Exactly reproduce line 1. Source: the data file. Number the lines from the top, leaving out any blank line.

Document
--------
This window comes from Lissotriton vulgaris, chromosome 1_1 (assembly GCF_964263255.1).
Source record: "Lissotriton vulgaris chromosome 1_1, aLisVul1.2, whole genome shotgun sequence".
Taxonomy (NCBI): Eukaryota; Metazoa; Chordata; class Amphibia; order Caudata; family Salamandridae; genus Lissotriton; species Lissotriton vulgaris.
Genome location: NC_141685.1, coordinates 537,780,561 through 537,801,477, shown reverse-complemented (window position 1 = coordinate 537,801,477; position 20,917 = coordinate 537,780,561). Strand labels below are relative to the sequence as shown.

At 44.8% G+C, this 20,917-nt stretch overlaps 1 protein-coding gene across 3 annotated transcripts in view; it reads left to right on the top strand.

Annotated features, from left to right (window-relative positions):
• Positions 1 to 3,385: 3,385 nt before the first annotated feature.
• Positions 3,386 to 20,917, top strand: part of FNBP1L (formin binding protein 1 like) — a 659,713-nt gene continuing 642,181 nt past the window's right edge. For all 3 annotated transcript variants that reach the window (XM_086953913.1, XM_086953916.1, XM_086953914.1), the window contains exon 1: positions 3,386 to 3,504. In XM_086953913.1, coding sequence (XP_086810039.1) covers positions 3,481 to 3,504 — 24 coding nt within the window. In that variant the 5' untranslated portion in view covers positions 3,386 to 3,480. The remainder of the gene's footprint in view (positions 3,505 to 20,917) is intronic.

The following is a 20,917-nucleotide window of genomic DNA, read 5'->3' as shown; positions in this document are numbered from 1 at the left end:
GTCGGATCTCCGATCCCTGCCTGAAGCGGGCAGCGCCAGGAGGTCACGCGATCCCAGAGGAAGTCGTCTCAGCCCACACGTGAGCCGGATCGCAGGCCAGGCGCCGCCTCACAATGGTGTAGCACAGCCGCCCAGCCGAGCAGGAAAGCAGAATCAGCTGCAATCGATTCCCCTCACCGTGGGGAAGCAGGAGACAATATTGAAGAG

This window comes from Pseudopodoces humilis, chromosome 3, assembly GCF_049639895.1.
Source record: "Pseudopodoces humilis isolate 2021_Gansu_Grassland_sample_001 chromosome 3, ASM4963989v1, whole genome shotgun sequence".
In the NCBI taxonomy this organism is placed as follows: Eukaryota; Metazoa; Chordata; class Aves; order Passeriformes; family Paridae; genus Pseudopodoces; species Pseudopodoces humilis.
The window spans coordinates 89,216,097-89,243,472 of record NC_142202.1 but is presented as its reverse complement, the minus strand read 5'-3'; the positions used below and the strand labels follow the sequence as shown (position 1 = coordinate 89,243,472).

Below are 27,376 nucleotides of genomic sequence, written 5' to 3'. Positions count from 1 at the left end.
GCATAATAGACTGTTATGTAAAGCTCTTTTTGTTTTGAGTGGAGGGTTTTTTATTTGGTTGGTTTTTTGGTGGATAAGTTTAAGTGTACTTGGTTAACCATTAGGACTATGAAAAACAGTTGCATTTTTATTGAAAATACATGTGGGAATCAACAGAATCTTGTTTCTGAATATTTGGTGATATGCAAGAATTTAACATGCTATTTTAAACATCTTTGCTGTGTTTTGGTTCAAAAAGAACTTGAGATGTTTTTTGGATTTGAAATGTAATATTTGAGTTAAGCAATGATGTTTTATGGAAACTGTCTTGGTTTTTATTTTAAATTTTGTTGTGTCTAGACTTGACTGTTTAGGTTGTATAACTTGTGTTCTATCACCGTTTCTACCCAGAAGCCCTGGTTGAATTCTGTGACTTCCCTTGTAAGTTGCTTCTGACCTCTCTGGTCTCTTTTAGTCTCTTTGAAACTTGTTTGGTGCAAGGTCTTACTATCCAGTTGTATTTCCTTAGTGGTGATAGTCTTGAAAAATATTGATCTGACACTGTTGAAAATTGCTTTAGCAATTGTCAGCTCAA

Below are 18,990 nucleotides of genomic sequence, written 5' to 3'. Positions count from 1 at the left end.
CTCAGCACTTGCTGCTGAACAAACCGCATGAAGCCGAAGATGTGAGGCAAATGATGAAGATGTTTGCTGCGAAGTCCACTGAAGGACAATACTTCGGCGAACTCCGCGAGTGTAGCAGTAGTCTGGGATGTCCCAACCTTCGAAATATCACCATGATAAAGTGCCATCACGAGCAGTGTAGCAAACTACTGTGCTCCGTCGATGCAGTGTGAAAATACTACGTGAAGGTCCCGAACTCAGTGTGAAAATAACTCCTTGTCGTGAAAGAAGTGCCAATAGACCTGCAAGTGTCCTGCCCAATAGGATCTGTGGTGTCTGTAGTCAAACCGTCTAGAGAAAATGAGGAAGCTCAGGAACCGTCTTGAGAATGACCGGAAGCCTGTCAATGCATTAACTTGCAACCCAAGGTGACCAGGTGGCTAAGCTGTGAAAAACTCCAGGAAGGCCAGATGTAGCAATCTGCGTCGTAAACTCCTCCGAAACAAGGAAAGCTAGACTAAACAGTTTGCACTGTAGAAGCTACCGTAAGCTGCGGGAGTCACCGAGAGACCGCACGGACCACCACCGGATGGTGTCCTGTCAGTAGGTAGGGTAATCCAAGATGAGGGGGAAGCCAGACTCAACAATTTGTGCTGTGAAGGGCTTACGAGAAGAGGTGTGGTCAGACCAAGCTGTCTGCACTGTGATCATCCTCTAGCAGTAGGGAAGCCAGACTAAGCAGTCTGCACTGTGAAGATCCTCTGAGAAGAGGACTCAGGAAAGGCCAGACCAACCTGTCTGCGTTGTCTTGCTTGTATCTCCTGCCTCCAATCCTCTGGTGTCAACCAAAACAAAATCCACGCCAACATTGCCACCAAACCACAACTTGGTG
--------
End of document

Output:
This window comes from Lissotriton vulgaris, chromosome 1_1 (assembly GCF_964263255.1).